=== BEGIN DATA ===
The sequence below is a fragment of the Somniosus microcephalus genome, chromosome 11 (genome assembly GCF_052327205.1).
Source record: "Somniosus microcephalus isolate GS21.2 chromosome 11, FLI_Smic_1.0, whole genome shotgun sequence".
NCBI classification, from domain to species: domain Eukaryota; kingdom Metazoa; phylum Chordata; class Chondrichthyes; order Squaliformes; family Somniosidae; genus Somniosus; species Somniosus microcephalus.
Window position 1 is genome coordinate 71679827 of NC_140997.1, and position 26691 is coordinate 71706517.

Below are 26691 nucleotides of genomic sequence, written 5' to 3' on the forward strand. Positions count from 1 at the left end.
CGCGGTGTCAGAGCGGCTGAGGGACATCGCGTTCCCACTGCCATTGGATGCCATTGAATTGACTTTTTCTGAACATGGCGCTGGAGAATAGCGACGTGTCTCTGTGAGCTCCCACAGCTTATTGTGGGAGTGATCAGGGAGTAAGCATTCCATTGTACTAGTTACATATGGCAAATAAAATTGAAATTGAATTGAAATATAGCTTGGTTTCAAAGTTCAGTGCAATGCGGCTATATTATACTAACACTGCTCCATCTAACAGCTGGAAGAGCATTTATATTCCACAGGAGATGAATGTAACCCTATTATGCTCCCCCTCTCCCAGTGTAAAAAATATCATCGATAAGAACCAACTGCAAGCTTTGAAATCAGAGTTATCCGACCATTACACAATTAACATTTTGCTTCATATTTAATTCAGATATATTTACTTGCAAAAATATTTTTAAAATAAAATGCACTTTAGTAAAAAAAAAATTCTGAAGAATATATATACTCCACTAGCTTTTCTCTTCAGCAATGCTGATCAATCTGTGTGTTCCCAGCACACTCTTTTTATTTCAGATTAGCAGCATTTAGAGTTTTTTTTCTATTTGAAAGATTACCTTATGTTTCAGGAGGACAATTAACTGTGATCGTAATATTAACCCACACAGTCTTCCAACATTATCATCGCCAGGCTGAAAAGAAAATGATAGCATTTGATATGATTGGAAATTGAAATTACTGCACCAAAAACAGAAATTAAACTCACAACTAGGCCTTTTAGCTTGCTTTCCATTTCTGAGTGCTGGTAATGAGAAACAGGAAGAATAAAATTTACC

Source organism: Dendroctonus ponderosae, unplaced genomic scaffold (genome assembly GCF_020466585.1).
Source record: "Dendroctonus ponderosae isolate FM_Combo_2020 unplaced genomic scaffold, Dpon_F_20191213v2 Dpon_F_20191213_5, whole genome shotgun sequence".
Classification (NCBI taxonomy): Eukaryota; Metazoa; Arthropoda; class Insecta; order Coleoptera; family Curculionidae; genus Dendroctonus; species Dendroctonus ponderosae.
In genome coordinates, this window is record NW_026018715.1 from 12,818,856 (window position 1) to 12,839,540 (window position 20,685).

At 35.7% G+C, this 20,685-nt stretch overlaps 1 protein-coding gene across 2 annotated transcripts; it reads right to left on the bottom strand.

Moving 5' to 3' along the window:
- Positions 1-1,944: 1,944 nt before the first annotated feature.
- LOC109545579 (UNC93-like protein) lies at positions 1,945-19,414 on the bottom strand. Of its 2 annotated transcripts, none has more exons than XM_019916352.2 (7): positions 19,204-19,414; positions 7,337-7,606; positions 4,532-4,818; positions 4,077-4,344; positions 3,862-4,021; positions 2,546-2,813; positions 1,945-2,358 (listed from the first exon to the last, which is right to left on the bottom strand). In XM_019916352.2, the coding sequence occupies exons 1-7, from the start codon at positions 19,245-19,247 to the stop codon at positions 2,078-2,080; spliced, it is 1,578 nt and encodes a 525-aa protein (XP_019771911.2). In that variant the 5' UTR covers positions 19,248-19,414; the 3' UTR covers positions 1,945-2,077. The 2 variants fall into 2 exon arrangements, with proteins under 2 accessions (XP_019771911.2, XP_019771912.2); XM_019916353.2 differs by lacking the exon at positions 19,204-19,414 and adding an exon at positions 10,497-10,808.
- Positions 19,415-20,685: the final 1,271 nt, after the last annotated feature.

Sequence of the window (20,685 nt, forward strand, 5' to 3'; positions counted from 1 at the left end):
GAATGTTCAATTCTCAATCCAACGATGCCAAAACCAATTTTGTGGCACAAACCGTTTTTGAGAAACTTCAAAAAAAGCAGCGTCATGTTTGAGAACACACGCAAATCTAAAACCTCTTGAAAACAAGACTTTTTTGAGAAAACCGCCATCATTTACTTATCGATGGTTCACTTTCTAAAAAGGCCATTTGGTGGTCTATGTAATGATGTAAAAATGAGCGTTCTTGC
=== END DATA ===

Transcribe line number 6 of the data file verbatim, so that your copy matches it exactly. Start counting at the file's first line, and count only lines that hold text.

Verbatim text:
CGCGGTGTCAGAGCGGCTGAGGGACATCGCGTTCCCACTGCCATTGGATGCCATTGAATTGACTTTTTCTGAACATGGCGCTGGAGAATAGCGACGTGTCTCTGTGAGCTCCCACAGCTTATTGTGGGAGTGATCAGGGAGTAAGCATTCCATTGTACTAGTTACATATGGCAAATAAAATTGAAATTGAATTGAAATATAGCTTGGTTTCAAAGTTCAGTGCAATGCGGCTATATTATACTAACACTGCTCCATCTAACAGCTGGAAGAGCATTTATATTCCACAGGAGATGAATGTAACCCTATTATGCTCCCCCTCTCCCAGTGTAAAAAATATCATCGATAAGAACCAACTGCAAGCTTTGAAATCAGAGTTATCCGACCATTACACAATTAACATTTTGCTTCATATTTAATTCAGATATATTTACTTGCAAAAATATTTTTAAAATAAAATGCACTTTAGTAAAAAAAAAATTCTGAAGAATATATATACTCCACTAGCTTTTCTCTTCAGCAATGCTGATCAATCTGTGTGTTCCCAGCACACTCTTTTTATTTCAGATTAGCAGCATTTAGAGTTTTTTTTCTATTTGAAAGATTACCTTATGTTTCAGGAGGACAATTAACTGTGATCGTAATATTAACCCACACAGTCTTCCAACATTATCATCGCCAGGCTGAAAAGAAAATGATAGCATTTGATATGATTGGAAATTGAAATTACTGCACCAAAAACAGAAATTAAACTCACAACTAGGCCTTTTAGCTTGCTTTCCATTTCTGAGTGCTGGTAATGAGAAACAGGAAGAATAAAATTTACC